Snow Crash is much like an action packed buddy movie with lots of car crashes and an implausible plot with guys doing guy stuff. Just the sort of book I like.
There is some good fun stuff here and some original thinking. The book is mostly a mish-mash off imagery of the sort that Cyberpunks like to call Eyeball Kicks. It is also full of well-researched anthropological and religious references to the ancient Sumerian pantheon. It takes place in the very near future, but I am of the opinion that the world will not have changed enough in the next ten years to allow the political and technological revolutions that are the foundation of the book.
The basic premise is that a burnt-out samurai hacker pizza delivery man can save the world from Snow Crash, a computer virus that can spread to humans by recoding the deep structures of the brain. A nifty idea until Stephenson relates it to a Sumerian hacker named Enki who lived 3,000 years ago.
The main flaw in the book are the difficulty that I had in suspending disbelief. Stephenson has to work harder on making things work. The book is also flawed in that it reads like a rough draft at times and there are gaps in the plotting. References are occasionally made to previous events that appear to have been skipped. There is no real denouement, either. Like The Diamond Age, which I read a few weeks ago, Snow Crash just ends all-of-a-sudden. There are many plot threads that I would like to have seen completed. What happens to Raven? Do he and Hero become friends? What happened to Y-Tâ€™s mother? What happens to the nuke that Raven was driving around with?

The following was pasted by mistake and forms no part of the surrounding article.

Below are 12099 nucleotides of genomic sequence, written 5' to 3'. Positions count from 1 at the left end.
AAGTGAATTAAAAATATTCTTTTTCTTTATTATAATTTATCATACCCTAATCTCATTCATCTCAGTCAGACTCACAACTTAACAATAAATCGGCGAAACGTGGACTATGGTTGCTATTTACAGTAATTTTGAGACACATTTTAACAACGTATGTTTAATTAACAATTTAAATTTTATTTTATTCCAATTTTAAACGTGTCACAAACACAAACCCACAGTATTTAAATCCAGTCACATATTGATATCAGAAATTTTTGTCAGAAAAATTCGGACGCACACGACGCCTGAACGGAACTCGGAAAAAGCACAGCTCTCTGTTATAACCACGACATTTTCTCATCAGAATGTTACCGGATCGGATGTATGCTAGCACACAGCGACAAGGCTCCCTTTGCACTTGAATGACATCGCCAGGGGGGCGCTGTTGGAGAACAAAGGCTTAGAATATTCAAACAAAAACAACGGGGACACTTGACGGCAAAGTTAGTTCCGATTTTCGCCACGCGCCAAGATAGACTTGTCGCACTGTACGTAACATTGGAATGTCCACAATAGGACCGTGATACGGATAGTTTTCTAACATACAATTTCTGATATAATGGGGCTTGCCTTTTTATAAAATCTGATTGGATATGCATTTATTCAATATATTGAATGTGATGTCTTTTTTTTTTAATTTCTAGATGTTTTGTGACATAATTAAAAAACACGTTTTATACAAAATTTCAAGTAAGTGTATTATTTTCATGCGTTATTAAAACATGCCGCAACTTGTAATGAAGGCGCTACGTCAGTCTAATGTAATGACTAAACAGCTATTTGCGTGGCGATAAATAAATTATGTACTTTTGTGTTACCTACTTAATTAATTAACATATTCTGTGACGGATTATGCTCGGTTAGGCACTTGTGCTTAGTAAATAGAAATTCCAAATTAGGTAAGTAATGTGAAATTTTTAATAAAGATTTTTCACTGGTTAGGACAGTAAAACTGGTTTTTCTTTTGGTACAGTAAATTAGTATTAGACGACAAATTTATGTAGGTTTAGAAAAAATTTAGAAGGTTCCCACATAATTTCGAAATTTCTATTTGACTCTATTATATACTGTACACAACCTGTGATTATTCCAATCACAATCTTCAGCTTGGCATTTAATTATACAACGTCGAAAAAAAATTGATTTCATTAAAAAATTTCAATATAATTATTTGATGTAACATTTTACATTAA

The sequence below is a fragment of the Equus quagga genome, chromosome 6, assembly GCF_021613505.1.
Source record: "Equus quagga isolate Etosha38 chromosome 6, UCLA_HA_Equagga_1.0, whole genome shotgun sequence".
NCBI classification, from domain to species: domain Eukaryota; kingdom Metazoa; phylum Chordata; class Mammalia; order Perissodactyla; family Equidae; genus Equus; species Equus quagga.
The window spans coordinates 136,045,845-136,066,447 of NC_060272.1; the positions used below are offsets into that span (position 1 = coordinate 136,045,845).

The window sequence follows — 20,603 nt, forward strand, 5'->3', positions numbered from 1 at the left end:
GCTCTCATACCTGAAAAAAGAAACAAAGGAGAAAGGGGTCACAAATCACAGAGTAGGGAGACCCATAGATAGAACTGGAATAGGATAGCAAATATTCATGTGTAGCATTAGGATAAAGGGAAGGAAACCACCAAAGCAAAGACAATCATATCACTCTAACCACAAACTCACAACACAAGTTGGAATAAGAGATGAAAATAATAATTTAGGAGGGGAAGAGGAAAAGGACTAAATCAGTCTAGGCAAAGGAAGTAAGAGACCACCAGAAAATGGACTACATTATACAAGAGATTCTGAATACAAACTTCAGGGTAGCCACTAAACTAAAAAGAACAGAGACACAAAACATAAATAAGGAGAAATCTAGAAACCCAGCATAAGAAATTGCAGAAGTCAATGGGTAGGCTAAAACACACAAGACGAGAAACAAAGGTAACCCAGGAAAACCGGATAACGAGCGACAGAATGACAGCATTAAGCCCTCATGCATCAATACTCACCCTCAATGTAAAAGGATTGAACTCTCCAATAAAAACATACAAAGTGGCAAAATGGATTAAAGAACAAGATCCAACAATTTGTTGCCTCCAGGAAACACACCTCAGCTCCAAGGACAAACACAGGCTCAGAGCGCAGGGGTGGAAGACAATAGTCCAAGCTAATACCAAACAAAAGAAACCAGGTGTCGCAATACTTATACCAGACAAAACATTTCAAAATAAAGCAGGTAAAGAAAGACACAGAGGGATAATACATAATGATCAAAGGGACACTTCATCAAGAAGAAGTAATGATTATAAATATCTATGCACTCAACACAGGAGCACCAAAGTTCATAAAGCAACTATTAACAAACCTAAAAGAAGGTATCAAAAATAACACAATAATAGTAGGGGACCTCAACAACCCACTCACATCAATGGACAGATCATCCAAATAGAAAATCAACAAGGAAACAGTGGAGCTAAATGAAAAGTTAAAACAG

By all means read Snow Crash, but don’t expect great literature.
I am listening to â€œA Monstrous Regimentâ€� by Terry Pratchett now. It is a silly story of a girl who joins the army disguised as a young man. It is full of Pratchett puns and the usual cast of Vampires and Trolls and Igors.